In each photo below I have tried to provide sufficient documentation on the role of each servo, and you can see visually how each servo connects to the component it controls.  Just do a mouse-over on each box to see the description / explanation.

Once all the wooden parts of the head were cut out and test-fitted with servos, I put a couple of coats of polyurethane varnish on the wooden parts.
<p>this is very great blog . i always read article when i have time . i have have made a robot in my blog , http://www.mechlogy.com/teacher-robot/</p>
<p>Hi! Looks very nice! Could you upload a video please?<br>Kind Regards</p>
A link to download the video is at the end of the introduction.
<p>How many Degrees of freedom does it have? What is the total cost (100 dollars accurate) and just to be sure: no sensors were used, right?</p>
<p>waaw! that's amazing! very inspiring! Are you planning on making a case or fur or something?</p>
What I want to know is where you got that cool circuit board wall paper or whatever it is
It was a background drape at a national sales meeting, and was provided by a graphics company. I have no idea of its source.
to Mr.knife141 &gt;&gt; I am very interested in what you have created. presumably can you share how to make the robot and the robot code? please help me <br> <br>thx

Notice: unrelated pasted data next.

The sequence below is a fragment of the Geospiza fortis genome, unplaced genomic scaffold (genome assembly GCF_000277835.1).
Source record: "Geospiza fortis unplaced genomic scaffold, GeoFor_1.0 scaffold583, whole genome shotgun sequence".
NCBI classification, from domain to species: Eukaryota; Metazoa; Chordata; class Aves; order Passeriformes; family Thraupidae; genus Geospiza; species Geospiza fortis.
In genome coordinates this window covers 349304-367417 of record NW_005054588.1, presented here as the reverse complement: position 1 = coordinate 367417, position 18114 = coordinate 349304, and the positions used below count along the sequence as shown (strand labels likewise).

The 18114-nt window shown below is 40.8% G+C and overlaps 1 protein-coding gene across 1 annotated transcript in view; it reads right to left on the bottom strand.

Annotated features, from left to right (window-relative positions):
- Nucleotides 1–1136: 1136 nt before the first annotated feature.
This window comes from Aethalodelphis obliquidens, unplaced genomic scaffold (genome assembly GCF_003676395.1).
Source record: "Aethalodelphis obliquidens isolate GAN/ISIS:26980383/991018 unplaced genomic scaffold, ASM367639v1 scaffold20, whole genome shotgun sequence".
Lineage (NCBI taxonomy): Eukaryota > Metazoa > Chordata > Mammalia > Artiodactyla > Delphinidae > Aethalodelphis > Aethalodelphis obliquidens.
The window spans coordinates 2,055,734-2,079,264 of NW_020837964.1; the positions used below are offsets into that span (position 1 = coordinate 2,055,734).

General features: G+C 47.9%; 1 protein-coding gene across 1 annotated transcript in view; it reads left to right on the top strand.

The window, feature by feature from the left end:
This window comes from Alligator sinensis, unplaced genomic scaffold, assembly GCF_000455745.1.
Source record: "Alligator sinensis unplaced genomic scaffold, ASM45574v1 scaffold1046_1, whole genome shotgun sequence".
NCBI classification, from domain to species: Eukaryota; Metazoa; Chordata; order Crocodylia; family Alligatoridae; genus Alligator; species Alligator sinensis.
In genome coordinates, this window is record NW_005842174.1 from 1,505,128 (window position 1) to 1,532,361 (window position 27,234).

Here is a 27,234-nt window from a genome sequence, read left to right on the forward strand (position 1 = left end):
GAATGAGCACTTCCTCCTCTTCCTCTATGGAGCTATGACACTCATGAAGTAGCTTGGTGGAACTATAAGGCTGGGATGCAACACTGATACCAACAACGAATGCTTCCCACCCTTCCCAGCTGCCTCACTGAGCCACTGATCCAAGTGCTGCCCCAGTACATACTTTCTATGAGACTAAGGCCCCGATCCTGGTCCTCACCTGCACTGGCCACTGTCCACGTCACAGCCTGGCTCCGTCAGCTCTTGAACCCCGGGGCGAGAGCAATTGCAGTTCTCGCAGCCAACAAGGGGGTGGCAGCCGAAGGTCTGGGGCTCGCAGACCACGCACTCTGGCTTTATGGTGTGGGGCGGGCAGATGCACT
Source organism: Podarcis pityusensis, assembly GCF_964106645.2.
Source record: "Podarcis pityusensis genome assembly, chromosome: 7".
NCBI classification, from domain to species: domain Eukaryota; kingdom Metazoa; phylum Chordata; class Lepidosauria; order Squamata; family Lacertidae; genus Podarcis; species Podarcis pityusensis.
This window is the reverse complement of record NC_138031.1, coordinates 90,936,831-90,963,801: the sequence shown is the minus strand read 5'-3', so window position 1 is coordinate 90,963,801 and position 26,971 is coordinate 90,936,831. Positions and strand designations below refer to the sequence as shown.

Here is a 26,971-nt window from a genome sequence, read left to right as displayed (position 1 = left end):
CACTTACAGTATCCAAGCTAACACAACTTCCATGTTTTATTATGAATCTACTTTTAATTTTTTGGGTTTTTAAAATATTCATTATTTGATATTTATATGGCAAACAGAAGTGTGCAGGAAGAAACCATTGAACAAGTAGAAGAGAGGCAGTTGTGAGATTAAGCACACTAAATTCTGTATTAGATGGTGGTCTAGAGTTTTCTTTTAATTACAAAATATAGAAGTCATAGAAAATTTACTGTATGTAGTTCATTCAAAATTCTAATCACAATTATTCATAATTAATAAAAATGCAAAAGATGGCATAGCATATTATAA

How to make the robot is documented in the instructable. I would suggest you go back and read the words as opposed to simply looking at the photos. As for the code, I explain the approach I took in one of the steps of the instructable. The actual code would be meaningless to you, because it is entirely dependent on the dialog and and the movements required by the particular dialog.
What references do you use? <br> <br>thank you
Knife141, could you build a program like Siri, it'd be quite complex but I'm willing to pay
I have no interest in building such a program, but I think Apple has one.
to Mr.knife141 &gt;&gt; I am very interested in what you have created. presumably can you share how to make the robot and the robot code? please help me <br> <br>thx
I want to build animatronics for a living what do I go to school for
Sorry, can't really help you with that. I am self-taught when it comes to animatronics. Someone on staff in the computer science and/or engineering department at university could probably shed some light on the subject. Good luck!
<strong>can i have the code plz </strong>
This is awesome. Did you make a video? If so I would love to see it. Great job!